Sunday, February 12, 2012

My iPhoto miscalculation - whitewater world

iPhoto is dying.

That much is clear. iPhoto 11's launch bug problems followed the pattern of the past decade. Unlike past releases though, iPhoto 11 lost important capabilities -- just like iMovie and Final Cut Pro X regressed from prior versions.

That's bad, but what's worse is that, after seven years of sort-of trying, Aperture is still not an adequate iPhoto replacement.

Bad on bad news, but the real sign of a dying platform is the echoing silence. When users stop complaining, a software platform is dead.

Fortunately I had planned from this the very beginning. I knew, nine years ago, I was taking a big risk putting my photos and data into an Apple product. Even then Apple had a reputation -- it didn't worry much about customer data. I figured Apple might abandon iPhoto, but I also figured the Mac community would come up with a migration solution.

I was wrong. There's no migration to Lightroom, there is no exit from iPhoto that preserves data.

Where did I go wrong? I missed this ...

Of funerals, digital photos and impermanence — Tech News and Analysis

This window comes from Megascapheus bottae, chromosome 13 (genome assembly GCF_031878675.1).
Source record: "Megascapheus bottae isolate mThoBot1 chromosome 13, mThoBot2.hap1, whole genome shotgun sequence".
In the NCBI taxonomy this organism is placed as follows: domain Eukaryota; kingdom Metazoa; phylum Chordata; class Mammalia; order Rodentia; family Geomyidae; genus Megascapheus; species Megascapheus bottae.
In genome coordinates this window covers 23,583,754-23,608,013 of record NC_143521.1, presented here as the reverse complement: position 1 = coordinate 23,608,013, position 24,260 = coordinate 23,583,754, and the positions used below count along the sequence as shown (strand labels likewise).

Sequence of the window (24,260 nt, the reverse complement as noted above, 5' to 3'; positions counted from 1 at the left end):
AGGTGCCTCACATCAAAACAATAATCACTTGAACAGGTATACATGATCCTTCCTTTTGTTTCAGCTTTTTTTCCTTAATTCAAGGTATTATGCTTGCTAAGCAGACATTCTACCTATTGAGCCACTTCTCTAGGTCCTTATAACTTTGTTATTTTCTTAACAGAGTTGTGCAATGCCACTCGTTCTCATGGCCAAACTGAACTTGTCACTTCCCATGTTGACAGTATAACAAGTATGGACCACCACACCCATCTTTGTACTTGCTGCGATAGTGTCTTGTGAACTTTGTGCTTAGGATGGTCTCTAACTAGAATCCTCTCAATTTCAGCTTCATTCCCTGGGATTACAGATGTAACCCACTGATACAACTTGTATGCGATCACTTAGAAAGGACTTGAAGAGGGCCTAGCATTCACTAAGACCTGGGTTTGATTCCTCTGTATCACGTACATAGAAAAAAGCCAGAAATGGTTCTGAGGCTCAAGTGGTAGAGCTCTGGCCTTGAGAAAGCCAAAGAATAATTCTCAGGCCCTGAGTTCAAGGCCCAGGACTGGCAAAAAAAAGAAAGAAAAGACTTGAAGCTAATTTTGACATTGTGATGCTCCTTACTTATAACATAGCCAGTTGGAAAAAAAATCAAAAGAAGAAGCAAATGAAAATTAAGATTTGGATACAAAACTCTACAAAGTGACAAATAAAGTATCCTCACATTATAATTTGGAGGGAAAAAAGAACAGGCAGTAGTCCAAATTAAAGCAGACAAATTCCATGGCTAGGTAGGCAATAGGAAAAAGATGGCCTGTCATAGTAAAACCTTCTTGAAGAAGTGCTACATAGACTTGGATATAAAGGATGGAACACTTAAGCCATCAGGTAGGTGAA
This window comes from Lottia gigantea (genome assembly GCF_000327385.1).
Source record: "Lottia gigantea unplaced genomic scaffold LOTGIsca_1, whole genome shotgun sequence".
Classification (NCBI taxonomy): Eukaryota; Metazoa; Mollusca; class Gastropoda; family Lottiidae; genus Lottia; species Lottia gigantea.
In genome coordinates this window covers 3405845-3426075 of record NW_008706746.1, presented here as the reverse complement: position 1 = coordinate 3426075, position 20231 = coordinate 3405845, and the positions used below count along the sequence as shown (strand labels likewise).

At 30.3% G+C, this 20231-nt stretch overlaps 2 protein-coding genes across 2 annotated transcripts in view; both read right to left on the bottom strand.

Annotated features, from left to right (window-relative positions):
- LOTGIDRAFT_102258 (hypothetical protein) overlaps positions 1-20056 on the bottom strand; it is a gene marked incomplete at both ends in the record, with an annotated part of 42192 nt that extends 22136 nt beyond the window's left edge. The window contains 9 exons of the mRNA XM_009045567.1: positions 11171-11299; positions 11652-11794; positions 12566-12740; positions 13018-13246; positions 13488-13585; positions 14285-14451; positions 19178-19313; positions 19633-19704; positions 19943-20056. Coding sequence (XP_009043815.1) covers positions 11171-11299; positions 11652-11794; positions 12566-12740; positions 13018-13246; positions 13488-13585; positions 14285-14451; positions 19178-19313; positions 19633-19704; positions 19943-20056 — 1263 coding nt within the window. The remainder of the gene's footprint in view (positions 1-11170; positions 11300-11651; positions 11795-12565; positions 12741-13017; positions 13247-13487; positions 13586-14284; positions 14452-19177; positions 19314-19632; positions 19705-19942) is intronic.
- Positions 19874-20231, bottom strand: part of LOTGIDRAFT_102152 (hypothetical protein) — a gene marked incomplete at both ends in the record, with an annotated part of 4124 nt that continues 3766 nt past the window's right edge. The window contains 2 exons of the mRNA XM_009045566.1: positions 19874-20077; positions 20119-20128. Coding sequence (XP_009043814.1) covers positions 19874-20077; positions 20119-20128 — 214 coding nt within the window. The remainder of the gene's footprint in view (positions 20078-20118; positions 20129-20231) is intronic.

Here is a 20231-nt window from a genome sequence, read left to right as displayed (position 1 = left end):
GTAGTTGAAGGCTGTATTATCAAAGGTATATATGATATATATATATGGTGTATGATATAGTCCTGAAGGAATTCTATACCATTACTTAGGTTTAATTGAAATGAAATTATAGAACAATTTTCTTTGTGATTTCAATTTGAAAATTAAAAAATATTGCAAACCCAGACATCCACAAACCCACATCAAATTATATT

... Apps like Instagram and Path, both of which I love, actually make this problem worse instead of better in some ways. They are great for sharing quick snapshots of a place you are visiting or someone you are with or what you are eating — and you can share those easily to Flickr and Facebook and Tumblr and lots of other platforms (more than 26 photos are uploaded to Instagram every second). But do you want to save all of these for a lifetime, along with the ones you took of your new baby or your sister’s wedding? Probably not. So again, there is a filtering problem....

I didn't imagine that geeks would basically give up; overwhelmed by rapidly changing technologies. I didn't anticipate that the 'prosumer' computer platforms would die instead of reforming. I didn't imagine that OS X would go into maintenance mode. I didn't imagine a technology regression of this magnitude.

I expected rough waters, I didn't expect whitewater.

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